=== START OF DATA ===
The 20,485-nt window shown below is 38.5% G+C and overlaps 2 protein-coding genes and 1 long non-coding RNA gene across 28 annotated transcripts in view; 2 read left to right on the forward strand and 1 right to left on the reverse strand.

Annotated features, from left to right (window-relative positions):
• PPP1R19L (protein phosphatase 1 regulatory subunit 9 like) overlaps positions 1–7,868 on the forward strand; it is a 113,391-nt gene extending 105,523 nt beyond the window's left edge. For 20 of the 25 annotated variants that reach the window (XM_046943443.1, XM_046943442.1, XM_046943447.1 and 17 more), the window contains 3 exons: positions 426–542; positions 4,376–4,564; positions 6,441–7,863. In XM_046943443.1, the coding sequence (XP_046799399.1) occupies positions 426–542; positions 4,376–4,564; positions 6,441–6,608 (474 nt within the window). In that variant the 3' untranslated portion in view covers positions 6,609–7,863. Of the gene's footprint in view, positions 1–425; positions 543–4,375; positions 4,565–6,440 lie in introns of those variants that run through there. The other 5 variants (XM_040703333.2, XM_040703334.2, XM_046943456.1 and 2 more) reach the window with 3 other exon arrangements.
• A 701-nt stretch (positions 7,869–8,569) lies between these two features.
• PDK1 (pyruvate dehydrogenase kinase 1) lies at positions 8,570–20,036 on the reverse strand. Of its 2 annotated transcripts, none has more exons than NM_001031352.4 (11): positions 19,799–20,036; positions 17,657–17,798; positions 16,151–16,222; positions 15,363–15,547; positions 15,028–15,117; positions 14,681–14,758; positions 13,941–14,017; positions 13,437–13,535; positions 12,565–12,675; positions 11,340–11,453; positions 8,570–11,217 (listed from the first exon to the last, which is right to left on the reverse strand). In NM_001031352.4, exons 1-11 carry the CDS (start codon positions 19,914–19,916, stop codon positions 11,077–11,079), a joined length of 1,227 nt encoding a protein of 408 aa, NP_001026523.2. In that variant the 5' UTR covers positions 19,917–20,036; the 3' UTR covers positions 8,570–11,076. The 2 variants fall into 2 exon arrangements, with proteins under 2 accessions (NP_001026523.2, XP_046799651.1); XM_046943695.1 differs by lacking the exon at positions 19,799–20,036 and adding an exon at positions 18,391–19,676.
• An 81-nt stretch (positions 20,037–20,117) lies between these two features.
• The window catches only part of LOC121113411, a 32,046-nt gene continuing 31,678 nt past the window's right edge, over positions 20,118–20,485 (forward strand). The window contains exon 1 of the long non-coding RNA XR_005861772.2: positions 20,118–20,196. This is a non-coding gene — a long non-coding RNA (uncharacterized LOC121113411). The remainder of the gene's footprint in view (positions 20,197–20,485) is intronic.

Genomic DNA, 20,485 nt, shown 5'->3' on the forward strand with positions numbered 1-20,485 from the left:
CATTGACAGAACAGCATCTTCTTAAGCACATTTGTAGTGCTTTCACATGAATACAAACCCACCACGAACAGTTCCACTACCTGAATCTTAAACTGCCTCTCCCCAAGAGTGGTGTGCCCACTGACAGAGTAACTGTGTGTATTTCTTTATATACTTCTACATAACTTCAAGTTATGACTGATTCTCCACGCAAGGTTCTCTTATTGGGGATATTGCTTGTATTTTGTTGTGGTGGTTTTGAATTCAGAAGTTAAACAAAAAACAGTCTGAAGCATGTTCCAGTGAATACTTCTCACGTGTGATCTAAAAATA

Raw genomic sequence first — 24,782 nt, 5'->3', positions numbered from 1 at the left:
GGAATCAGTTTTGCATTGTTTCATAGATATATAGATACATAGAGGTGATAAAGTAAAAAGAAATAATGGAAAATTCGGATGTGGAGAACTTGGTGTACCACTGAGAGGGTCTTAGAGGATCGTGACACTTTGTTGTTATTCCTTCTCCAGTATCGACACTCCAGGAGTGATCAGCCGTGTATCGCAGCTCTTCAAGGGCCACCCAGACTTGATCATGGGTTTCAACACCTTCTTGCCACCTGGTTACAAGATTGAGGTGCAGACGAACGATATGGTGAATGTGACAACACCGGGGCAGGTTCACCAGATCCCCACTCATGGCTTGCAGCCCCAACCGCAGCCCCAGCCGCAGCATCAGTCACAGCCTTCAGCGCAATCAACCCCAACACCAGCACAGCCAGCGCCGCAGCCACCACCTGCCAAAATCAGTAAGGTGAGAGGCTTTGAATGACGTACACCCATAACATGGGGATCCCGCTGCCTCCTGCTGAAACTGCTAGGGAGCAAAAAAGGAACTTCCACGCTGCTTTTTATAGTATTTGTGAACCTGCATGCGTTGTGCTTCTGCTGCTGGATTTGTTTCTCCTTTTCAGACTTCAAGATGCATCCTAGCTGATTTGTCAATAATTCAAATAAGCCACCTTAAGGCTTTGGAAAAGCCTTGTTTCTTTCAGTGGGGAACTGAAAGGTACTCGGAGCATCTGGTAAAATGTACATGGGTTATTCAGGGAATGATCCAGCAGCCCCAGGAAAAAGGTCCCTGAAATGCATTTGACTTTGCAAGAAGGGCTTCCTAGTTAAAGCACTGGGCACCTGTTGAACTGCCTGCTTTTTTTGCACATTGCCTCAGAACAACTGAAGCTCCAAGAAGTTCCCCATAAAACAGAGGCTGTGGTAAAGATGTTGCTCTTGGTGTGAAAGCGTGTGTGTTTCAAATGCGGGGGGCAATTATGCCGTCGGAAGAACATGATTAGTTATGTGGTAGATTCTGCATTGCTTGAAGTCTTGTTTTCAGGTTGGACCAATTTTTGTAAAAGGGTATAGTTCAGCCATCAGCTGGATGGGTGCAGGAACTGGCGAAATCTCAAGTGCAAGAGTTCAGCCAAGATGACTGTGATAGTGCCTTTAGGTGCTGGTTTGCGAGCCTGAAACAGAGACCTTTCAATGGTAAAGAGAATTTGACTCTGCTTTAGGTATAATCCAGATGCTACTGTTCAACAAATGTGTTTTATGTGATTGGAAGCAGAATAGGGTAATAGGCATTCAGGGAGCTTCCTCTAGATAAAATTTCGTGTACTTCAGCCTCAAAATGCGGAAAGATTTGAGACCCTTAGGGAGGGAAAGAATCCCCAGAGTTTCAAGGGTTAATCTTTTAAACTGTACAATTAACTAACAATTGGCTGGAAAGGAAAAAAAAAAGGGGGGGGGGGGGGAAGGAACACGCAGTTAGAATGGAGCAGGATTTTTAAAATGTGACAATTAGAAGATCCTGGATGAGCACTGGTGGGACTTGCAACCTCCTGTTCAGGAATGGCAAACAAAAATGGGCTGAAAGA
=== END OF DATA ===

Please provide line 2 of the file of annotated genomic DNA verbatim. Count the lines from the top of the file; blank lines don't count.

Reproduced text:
Annotated features, from left to right (window-relative positions):